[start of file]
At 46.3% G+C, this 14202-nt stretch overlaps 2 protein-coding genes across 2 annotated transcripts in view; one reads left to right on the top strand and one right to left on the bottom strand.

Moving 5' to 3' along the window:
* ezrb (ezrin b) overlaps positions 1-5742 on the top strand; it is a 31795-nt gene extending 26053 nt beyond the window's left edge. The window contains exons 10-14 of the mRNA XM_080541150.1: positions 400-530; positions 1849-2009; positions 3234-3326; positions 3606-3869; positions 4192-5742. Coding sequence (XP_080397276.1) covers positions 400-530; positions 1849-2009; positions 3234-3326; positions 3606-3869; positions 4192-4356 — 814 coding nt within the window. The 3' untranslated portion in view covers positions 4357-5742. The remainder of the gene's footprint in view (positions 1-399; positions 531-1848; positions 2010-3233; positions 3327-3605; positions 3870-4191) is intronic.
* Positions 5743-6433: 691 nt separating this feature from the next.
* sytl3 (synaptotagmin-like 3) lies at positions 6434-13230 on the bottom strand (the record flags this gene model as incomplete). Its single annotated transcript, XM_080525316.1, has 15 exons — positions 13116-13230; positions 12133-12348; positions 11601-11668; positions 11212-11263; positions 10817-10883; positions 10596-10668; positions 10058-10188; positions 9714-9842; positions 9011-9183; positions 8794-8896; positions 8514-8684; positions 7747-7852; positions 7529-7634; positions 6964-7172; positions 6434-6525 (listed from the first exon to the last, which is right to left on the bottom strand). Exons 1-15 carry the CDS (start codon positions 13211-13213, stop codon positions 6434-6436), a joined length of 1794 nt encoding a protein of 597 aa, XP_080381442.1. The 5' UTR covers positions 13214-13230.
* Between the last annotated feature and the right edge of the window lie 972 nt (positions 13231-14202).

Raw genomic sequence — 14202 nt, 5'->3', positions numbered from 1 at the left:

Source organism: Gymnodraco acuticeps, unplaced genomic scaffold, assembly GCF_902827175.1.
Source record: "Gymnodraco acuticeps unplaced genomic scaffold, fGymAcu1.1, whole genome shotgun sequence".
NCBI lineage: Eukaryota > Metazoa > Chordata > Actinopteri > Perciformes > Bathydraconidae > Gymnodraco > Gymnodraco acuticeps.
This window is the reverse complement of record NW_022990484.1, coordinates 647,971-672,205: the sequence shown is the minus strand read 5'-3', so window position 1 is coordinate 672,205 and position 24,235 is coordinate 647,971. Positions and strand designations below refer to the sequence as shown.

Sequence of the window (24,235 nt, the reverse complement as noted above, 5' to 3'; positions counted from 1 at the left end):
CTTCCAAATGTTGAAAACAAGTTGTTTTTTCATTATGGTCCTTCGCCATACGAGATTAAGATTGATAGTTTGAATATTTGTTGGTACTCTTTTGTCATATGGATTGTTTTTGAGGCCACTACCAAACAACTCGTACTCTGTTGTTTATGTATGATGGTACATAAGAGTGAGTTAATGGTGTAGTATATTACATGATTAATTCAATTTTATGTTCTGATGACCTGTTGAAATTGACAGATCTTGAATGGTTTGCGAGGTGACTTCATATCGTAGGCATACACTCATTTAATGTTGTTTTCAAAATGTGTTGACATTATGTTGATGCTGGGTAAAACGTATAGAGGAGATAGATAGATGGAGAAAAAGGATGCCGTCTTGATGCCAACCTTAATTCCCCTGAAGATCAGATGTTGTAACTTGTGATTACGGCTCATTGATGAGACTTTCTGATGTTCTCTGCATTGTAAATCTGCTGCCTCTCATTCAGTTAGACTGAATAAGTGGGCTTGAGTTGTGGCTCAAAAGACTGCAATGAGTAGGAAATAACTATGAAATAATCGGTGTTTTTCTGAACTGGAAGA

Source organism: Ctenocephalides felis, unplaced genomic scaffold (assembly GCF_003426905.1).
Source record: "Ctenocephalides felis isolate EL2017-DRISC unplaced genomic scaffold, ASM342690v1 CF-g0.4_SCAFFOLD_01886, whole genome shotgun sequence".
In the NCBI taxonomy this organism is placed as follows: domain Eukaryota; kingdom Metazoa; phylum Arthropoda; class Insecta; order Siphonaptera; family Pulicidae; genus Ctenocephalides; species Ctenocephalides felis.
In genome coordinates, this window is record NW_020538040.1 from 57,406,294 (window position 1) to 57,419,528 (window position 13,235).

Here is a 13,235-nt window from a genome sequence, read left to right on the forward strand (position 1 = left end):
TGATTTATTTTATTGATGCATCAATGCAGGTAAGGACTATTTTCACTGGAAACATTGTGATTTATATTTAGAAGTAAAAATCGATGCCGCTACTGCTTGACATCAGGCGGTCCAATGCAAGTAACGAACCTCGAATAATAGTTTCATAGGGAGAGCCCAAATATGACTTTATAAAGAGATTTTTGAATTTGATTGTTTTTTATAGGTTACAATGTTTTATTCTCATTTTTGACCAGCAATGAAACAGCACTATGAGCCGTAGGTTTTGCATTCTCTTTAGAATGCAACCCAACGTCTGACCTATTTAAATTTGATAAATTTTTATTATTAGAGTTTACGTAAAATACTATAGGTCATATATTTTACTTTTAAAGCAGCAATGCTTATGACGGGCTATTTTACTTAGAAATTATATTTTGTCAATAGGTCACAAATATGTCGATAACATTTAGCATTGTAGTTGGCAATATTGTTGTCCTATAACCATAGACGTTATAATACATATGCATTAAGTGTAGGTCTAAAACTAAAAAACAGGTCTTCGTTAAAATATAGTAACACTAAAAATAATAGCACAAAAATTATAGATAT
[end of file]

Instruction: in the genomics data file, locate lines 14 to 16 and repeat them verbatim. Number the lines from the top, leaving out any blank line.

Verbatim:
Source organism: Ctenocephalides felis, unplaced genomic scaffold (assembly GCF_003426905.1).
Source record: "Ctenocephalides felis isolate EL2017-DRISC unplaced genomic scaffold, ASM342690v1 CF-g0.4_SCAFFOLD_01886, whole genome shotgun sequence".
In the NCBI taxonomy this organism is placed as follows: domain Eukaryota; kingdom Metazoa; phylum Arthropoda; class Insecta; order Siphonaptera; family Pulicidae; genus Ctenocephalides; species Ctenocephalides felis.